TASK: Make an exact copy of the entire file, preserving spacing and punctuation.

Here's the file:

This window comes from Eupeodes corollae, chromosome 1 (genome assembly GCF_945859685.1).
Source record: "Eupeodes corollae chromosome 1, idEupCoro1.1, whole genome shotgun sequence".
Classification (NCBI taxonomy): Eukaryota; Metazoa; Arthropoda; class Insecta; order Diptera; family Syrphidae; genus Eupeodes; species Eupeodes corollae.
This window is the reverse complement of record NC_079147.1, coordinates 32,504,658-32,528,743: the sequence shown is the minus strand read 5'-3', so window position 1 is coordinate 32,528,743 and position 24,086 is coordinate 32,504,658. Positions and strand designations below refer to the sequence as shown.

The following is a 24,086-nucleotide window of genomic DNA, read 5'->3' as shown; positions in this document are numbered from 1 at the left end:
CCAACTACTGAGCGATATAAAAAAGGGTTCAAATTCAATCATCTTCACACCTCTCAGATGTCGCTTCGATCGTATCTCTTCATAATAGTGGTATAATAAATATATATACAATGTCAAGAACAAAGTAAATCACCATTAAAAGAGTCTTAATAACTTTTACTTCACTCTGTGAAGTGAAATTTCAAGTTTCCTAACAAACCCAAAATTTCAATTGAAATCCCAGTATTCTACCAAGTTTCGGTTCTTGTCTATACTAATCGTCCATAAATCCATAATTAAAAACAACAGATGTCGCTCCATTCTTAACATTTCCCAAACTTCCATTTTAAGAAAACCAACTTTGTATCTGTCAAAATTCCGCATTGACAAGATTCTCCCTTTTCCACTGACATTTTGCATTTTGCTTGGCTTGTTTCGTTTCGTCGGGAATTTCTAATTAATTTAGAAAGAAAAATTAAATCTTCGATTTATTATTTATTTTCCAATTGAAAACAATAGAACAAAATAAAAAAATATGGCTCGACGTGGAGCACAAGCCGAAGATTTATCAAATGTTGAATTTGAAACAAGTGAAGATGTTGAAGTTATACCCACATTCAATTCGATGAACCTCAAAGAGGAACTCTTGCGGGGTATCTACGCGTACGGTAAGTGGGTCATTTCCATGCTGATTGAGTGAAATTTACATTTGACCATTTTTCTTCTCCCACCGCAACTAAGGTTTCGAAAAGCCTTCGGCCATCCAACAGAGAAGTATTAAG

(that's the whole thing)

This window comes from Eupeodes corollae, chromosome 1 (genome assembly GCF_945859685.1).
Source record: "Eupeodes corollae chromosome 1, idEupCoro1.1, whole genome shotgun sequence".
Classification (NCBI taxonomy): Eukaryota; Metazoa; Arthropoda; class Insecta; order Diptera; family Syrphidae; genus Eupeodes; species Eupeodes corollae.
This window is the reverse complement of record NC_079147.1, coordinates 32,504,658-32,528,743: the sequence shown is the minus strand read 5'-3', so window position 1 is coordinate 32,528,743 and position 24,086 is coordinate 32,504,658. Positions and strand designations below refer to the sequence as shown.

The following is a 24,086-nucleotide window of genomic DNA, read 5'->3' as shown; positions in this document are numbered from 1 at the left end:
CCAACTACTGAGCGATATAAAAAAGGGTTCAAATTCAATCATCTTCACACCTCTCAGATGTCGCTTCGATCGTATCTCTTCATAATAGTGGTATAATAAATATATATACAATGTCAAGAACAAAGTAAATCACCATTAAAAGAGTCTTAATAACTTTTACTTCACTCTGTGAAGTGAAATTTCAAGTTTCCTAACAAACCCAAAATTTCAATTGAAATCCCAGTATTCTACCAAGTTTCGGTTCTTGTCTATACTAATCGTCCATAAATCCATAATTAAAAACAACAGATGTCGCTCCATTCTTAACATTTCCCAAACTTCCATTTTAAGAAAACCAACTTTGTATCTGTCAAAATTCCGCATTGACAAGATTCTCCCTTTTCCACTGACATTTTGCATTTTGCTTGGCTTGTTTCGTTTCGTCGGGAATTTCTAATTAATTTAGAAAGAAAAATTAAATCTTCGATTTATTATTTATTTTCCAATTGAAAACAATAGAACAAAATAAAAAAATATGGCTCGACGTGGAGCACAAGCCGAAGATTTATCAAATGTTGAATTTGAAACAAGTGAAGATGTTGAAGTTATACCCACATTCAATTCGATGAACCTCAAAGAGGAACTCTTGCGGGGTATCTACGCGTACGGTAAGTGGGTCATTTCCATGCTGATTGAGTGAAATTTACATTTGACCATTTTTCTTCTCCCACCGCAACTAAGGTTTCGAAAAGCCTTCGGCCATCCAACAGAGAAGTATTAAG